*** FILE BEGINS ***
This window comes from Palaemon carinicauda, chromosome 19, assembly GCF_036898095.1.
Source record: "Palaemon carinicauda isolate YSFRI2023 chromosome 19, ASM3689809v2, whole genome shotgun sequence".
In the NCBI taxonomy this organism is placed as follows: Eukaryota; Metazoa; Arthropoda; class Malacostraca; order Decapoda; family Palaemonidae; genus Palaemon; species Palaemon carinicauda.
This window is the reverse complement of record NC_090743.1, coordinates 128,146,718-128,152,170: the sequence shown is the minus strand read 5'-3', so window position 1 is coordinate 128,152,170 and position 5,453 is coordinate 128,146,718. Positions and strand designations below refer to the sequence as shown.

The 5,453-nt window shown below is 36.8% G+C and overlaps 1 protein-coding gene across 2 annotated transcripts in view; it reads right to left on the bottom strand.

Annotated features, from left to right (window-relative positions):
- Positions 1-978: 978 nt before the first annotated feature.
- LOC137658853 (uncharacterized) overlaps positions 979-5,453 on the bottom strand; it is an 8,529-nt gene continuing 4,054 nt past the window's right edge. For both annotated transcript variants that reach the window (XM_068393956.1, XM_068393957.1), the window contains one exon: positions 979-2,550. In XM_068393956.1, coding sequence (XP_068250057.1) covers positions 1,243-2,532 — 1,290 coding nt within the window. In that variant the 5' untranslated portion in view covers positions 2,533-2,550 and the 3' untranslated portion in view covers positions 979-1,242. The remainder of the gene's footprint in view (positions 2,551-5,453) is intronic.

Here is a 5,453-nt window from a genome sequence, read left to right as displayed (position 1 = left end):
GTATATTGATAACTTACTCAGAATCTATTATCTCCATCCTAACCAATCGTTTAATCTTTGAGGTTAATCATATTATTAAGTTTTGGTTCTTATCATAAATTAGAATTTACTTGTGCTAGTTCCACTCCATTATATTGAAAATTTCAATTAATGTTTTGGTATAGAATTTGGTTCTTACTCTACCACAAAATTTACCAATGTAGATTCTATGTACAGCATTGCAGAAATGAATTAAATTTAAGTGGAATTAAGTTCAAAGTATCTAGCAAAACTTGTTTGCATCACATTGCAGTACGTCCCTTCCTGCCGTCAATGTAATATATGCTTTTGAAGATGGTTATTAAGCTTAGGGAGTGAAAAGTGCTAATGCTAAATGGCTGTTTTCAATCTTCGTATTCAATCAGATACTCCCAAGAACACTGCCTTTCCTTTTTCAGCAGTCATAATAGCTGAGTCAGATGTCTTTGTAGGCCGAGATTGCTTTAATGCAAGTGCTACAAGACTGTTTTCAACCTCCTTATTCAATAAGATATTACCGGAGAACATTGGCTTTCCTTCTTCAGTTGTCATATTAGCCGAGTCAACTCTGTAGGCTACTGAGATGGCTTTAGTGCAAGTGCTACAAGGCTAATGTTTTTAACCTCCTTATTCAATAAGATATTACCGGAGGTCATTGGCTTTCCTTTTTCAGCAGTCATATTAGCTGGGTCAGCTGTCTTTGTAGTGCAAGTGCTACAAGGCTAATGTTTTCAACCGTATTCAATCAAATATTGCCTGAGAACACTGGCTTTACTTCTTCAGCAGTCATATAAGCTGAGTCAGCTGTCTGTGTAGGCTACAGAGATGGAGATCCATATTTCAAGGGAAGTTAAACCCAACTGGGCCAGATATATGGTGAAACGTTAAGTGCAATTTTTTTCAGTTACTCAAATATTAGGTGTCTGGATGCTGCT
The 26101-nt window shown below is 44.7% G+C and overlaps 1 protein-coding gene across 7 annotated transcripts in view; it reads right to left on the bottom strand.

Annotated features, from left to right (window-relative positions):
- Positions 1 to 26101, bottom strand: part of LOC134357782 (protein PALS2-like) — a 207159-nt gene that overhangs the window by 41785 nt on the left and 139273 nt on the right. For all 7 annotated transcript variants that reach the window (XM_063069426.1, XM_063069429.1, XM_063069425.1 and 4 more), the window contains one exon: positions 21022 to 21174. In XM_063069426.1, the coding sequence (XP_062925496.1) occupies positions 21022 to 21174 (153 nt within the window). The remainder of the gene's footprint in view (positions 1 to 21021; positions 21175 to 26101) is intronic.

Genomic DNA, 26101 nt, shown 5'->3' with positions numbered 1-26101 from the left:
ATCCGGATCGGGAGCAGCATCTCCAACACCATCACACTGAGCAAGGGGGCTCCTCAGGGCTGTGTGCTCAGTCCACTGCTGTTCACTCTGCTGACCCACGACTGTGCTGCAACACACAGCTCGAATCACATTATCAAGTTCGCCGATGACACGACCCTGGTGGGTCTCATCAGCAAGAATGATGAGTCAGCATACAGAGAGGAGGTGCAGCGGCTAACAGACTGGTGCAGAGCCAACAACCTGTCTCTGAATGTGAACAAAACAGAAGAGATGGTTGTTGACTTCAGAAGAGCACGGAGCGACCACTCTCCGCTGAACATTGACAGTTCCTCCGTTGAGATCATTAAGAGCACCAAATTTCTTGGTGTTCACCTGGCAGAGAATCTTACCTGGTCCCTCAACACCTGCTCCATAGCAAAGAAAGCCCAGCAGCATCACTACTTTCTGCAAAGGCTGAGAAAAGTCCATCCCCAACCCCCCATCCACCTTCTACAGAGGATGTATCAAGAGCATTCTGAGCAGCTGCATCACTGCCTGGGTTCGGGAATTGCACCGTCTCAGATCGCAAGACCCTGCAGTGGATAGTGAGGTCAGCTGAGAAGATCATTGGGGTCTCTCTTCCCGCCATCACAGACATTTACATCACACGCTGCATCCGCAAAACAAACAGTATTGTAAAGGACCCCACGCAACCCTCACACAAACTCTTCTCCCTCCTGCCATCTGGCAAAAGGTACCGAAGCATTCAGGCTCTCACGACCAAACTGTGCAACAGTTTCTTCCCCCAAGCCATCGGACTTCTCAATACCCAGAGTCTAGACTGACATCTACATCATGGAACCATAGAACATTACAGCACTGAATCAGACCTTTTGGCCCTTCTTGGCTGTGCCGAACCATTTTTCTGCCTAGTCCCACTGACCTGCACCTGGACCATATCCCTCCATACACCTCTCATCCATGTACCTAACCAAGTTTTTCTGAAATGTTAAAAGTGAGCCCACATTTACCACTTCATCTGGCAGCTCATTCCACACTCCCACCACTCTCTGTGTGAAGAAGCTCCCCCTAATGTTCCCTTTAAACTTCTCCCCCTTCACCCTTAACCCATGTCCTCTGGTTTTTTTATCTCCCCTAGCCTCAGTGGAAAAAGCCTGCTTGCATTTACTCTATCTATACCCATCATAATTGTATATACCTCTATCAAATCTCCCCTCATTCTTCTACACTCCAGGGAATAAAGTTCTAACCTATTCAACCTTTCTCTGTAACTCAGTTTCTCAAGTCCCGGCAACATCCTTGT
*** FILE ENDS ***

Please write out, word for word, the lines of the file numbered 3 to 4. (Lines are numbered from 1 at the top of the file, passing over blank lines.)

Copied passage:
In the NCBI taxonomy this organism is placed as follows: Eukaryota; Metazoa; Arthropoda; class Malacostraca; order Decapoda; family Palaemonidae; genus Palaemon; species Palaemon carinicauda.
This window is the reverse complement of record NC_090743.1, coordinates 128,146,718-128,152,170: the sequence shown is the minus strand read 5'-3', so window position 1 is coordinate 128,152,170 and position 5,453 is coordinate 128,146,718. Positions and strand designations below refer to the sequence as shown.